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- Income tax: 50p tax
rate for anyone earning more than £150,000 a year will be reduced to
45p, effective from April 2013. George Osborne said the rate had damaged "Britain’s competitiveness" and that “no Chancellor
can justify a tax rate that damaged the economy and raised next to
HMRC calculates the 50p tax rate raised £1bn – a third of estimates when brought in by Labour.
- Personal allowance: Threshold for tax-free earnings will rise to £9,205 from April 2013 – up £1,100 on the current allowance. This will put £220 a year into the pockets of millions of Britons.
- Corporation tax: George Osborne announced corporation tax will be cut by 1% immediately, taking the tax to 24%. This will decrease to 22% by April 2014. The Chancellor said that this is the “biggest sustained reduction in a generation” and that the move will be "an advertisement” for business in Britain.
- Stamp duty: The Chancellor said that avoidance of stamp duty is a “major source of abuse” and in turn announced that Stamp Duty Land Tax charge on residential properties over £2m will rise to 7% from midnight and such homes bought inside a corporate envelope will see tax of 15%.
- Tobacco: The Chancellor announced tax on cigarettes will rise to 5% above inflation - adding 37p to the price of each packet sold from 6pm tonight.
- Gambling: Osborne said that slot and fruit machines would see new taxes – with a standard rate of 20% and a lower rate for low-prize machines of 5% of net takings.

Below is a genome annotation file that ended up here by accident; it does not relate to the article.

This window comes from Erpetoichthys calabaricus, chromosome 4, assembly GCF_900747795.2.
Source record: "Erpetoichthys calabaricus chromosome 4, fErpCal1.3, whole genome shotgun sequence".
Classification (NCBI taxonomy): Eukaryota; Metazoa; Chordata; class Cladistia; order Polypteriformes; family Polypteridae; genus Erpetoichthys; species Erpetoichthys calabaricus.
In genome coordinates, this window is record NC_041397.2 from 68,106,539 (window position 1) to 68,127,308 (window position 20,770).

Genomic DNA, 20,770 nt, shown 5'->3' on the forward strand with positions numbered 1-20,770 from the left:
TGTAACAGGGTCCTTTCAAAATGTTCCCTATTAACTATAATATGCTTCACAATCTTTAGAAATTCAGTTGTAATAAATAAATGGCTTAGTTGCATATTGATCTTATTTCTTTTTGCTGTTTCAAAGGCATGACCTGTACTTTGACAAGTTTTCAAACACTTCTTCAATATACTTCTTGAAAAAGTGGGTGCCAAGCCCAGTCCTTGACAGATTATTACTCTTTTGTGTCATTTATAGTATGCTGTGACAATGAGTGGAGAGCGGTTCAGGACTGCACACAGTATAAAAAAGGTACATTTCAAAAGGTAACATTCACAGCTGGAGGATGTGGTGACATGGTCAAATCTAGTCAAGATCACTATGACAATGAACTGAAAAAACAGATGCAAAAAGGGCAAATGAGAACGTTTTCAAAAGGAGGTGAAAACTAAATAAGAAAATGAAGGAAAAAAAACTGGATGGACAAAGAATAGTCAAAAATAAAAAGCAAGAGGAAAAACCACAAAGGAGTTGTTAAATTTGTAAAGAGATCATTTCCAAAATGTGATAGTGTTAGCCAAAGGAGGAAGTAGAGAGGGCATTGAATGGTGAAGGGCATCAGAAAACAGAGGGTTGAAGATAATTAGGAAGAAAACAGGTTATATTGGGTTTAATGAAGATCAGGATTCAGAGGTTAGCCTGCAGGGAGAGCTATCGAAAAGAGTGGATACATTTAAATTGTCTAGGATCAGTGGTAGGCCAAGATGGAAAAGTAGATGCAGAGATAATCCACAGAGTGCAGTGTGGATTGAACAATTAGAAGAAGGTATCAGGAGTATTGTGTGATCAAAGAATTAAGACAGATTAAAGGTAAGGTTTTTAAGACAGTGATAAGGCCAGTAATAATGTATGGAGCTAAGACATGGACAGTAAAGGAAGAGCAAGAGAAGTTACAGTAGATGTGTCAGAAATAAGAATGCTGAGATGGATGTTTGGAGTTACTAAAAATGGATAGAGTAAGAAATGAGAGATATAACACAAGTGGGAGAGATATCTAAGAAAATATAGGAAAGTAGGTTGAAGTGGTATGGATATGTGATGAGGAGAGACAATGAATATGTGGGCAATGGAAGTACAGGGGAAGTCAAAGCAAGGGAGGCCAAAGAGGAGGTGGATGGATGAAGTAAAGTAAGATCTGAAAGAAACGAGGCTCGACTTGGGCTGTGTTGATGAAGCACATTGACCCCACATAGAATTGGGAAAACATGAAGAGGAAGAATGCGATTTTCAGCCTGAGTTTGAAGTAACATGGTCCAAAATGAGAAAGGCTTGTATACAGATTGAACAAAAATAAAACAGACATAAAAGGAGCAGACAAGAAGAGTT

- Alcohol and Fuel: No immediate changes to taxation announced. But Previously announced plans mean the price of a pint will still rise between 5p and 10p from next week.
- Additional: Osborne said that the government were “pressing forward” with plans to integrate operation of income tax and national insurance – a consultation on that will be published in April.
- Where your money goes: Osborne confirmed that everyone would receive a personal tax statement explaining what they have paid and where this money has been spent – ie how much of your money has gone to things like education, health, benefits and the like.
Tax breaks for industry: The 2012 Budget contained tax breaks and support for several UK based industries, including TV production companies, animators, video games producers and more industrial sectors like aviation and pharmaceuticals.
- Child benefits: The Chancellor confirmed that 90% of all families will remain eligible for child benefits as the cutoff threshold will activate when someone in the household is earning more than £60,000. These benefits will gradually decrease 1% for every extra £100 earned over £50,000.
- Pensions: There will be a single tier pension for future pensioners, set above the means test at an approximate £140 a week. Osborne said that this change would not cost more than the current systems and it would be based on contributions.
State of the UK economy
- The Office of Budget Responsibility [OBR] expects UK economy to avoid recession as the outlook is “broadly unchanged” since last November’s report.
- The OBR is revising up the growth forecast from 0.1% to 0.8 % this year, then to 2% in 2013, 2.7% in 2014 and 3% in 2015/16.
Deficit and borrowing
- Osborne confirmed that the deficit is falling from the 11% level it was at when the coalition government came into power and is forecast to reach 7.6% in 2013.
Borrowing this year is to amount to £126bn, a billion less than Osborne forecast in the Autumn statement. This figure is forecasted at £120bn in 2013 (unchanged) and £98bn 2013-14.
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